In 2016, regulatory barriers are considered the biggest threat for global M&As, according to a survey. A record number of deals were blocked or abandoned as a result of anti-trust hurdles, including Comcast’s $45 billion offer for Time Warner Cable after regulators raised concerns that the deal would create a monopoly. The rise of anti-trust interference is a global phenomenon and 71% of executives blame competition regulators for their failed deals. Top regulatory concerns vary according to sector. In the energy, mining and natural resources sector, for example, environmental regulations are of the most concern for companies contemplating deals, while in the telecommunications, media and technology sector, data protection and cyber security regulations are at the top of the list, according to the survey.

In general, integration failure is the top concern for boards, since capturing synergy is one of the biggest risks. To make integration work, boards have to communicate constantly with stakeholders, stabilize the morale of both companies, supervise the integration of structures and processes, and approve specific initiatives to achieve the strategic objectives. Some boards shed the responsibility of decision-making and let the problems fix themselves, for example the concept of co-CEOs, co-chairmen, or having two headquarters. This practice usually does not work in the long term, since the two companies still work separately rather than as one unified entity.

3) Due diligence

Due diligence is a critical process to validate accounting information and the acquisition rationale to obtain a true understanding of the target company and how the acquisition might advance the intended strategy. For larger transactions, the management should present a report to the board describing the scope, timeline and resources for each due diligence phase and the results.

According to a Deloitte study, a thorough due diligence process can include:

  • Commercial and operational diligence
  • Legal diligence
  • Financial and accounting diligence
  • Tax diligence
  • Employee benefit and human resources due diligence
  • Foreign Corrupt Practices Act due diligence
  • Reputational due diligence
  • Integration and synergy due diligence
  • Insurance due diligence
  • Environmental due diligence
  • Engineering due diligence

Boards should engage in oversight of the entire due diligence process. As the list shows, due diligence should focus not only on financial risk but also on non-financial matters – the technological, operational and reputational dimensions of the deal. In terms of tangibles, boards need to devote sufficient time to issues related to intellectual property and technology before these issues begin to cause problems. In terms of intangibles – non-financial due diligence – boards need to consider cultural compatibility, stakeholder reactions and employee morale. What if the specialized employees and talents do not believe in the deal? How can all the intangibles be managed? The board must undertake a thorough, well-documented investigation before acting.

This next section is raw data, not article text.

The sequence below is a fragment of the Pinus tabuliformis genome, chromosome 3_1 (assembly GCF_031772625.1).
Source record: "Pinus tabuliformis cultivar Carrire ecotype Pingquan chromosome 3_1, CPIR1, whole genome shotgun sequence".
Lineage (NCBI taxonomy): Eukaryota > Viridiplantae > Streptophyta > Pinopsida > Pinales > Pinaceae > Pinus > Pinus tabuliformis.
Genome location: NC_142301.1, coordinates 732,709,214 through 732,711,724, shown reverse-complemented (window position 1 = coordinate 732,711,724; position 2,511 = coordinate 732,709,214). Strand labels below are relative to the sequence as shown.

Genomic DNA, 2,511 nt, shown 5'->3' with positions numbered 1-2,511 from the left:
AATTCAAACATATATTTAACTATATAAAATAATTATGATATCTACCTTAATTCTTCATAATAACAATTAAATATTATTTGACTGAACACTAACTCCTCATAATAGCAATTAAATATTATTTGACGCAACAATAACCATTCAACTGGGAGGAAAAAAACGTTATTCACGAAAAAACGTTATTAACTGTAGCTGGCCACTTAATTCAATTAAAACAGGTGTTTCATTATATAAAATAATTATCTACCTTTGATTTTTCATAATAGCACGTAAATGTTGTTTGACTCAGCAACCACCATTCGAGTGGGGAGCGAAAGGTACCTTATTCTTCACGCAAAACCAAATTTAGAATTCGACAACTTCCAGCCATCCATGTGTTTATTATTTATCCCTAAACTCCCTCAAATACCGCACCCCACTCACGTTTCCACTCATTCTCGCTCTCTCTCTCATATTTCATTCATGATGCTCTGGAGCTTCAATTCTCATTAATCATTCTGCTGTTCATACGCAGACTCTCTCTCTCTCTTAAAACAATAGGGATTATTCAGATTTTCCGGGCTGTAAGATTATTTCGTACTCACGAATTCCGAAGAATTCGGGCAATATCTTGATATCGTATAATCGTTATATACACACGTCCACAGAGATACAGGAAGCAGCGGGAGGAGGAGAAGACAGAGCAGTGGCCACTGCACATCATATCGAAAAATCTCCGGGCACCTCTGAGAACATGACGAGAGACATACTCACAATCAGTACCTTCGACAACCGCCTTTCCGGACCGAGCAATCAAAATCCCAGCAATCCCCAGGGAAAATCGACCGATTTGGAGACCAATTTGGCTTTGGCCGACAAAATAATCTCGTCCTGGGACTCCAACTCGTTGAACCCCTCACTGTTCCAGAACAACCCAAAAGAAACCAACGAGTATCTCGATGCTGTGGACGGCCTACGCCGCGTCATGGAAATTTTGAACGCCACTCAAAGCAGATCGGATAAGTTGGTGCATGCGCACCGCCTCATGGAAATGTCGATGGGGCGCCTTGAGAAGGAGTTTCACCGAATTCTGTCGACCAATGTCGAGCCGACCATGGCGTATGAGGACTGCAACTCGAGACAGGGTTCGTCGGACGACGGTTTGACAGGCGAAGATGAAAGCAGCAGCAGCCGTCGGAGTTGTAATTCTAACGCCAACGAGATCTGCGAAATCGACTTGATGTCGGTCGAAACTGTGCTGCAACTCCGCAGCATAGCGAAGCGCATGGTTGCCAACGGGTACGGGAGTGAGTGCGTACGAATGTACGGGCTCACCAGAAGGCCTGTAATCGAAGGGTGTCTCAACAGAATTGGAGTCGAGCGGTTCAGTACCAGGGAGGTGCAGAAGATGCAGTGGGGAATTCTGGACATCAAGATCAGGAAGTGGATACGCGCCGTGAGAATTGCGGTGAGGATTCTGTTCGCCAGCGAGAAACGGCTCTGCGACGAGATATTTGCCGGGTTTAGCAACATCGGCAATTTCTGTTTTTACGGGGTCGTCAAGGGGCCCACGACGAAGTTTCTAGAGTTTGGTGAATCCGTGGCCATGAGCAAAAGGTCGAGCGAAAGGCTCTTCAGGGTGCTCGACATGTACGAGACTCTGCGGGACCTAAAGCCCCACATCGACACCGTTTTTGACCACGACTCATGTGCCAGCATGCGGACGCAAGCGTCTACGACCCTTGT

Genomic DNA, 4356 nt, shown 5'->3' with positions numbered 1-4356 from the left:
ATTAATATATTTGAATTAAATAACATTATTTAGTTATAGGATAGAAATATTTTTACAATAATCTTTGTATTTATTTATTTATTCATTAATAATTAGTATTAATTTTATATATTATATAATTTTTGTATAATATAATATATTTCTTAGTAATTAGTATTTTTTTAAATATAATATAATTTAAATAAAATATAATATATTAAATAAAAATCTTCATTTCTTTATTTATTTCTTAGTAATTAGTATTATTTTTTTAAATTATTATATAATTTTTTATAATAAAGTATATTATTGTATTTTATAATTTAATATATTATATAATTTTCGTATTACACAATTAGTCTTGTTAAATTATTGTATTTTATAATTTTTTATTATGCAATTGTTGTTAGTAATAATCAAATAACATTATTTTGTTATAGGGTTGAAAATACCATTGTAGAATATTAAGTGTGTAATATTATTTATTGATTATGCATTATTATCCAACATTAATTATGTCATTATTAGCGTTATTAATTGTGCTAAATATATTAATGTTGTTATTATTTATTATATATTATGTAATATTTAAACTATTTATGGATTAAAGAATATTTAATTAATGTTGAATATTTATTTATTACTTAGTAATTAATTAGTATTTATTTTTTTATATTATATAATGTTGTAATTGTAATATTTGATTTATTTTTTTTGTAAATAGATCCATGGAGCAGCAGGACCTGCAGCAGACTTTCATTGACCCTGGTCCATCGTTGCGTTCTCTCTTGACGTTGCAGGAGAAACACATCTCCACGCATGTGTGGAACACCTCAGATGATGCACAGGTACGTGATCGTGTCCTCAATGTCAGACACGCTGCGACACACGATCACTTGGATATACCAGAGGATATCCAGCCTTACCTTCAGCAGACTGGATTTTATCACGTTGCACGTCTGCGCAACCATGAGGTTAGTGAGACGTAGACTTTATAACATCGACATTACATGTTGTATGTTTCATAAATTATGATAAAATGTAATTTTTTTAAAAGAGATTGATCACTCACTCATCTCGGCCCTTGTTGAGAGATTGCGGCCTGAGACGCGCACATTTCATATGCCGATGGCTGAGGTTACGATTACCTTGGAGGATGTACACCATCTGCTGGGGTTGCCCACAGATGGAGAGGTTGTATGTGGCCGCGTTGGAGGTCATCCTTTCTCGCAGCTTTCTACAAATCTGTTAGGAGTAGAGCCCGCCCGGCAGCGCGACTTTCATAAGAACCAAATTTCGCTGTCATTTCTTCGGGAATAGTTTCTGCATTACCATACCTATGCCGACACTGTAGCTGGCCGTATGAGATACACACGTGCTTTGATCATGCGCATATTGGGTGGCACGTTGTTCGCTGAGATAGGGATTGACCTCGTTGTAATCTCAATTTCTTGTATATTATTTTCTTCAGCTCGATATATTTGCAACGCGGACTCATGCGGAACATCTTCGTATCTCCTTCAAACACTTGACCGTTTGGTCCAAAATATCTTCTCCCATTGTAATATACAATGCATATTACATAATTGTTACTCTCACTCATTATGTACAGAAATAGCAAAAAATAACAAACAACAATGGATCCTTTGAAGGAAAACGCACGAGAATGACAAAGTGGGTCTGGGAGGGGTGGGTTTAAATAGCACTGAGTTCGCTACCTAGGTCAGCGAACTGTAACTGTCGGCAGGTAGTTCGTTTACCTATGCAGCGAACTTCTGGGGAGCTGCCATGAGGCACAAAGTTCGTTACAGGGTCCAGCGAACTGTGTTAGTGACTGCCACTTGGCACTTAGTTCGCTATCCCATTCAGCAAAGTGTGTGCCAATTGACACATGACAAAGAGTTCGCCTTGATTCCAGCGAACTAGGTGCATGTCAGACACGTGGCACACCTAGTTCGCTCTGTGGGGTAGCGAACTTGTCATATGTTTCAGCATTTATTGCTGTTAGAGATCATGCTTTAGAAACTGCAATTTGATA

4) Deal structure and pricing

Boards should be especially vigilant when it comes to evaluating the financial aspects of a deal. Is it worthwhile? Are we paying the right price? Who is pricing the deal – the bankers or an internal team? Is the financing reasonable? What is the impact of potential holdbacks and escrows? How is a cash plus share offer different from an all-cash deal? Why is an acquisition better than the alternatives (joint venture, organic growth, alliance or partnership)?

Companies must have strong in-house valuation skills; if they put themselves in the hands of others, they will probably run the risk of overpaying. Vodafone’s $183 billion takeover of Mannesmann in 2000 marked the biggest cross-border bid in history. In total, Vodafone paid 56 times earnings, a 72% premium to Mannesmann’s closing share price. Five years later, Vodafone announced it would take a goodwill charge of $40 billion. The company admitted that, embarrassingly, the record post-acquisition write-downs were due to overpayment. This deal destroyed significant value, largely because the flawed valuation was performed by outsiders. Boards should be aware that regardless of the sophisticated financial models used in pricing, valuation is relative. Value is measured in the eye of the beholder. What provides value to one specific acquirer or target might not provide the same value for others. Pricing is a key dimension of the sales or purchase decision. Overpricing often leads to the failure of the acquirer.

In 2016 Syngenta’s board voted unanimously to accept the $43 billion all-cash offer from ChemChina. For a few years, Monsanto had been courting Syngenta as a takeover but Syngenta had rejected all previous offers, including a $46.6 billion cash plus share proposal in 2015. Speaking with a newspaper reporter, Michel Demaré hinted that strategy fit, deal structure and the differences in company culture between Monsanto and Syngenta had ruined the chances of a deal between them. While Monsanto’s offer set a benchmark for the value of the company, pricing may have been a secondary consideration for ChemChina. The company’s investment in Syngenta was widely considered as a way of securing a food supply for China’s growing population and accessing Syngenta’s intellectual property and cropcare technology. Unlike Monsanto, ChemChina had no intention of dismantling, reintegrating and selling parts of Syngenta to extract synergies.

5) Integration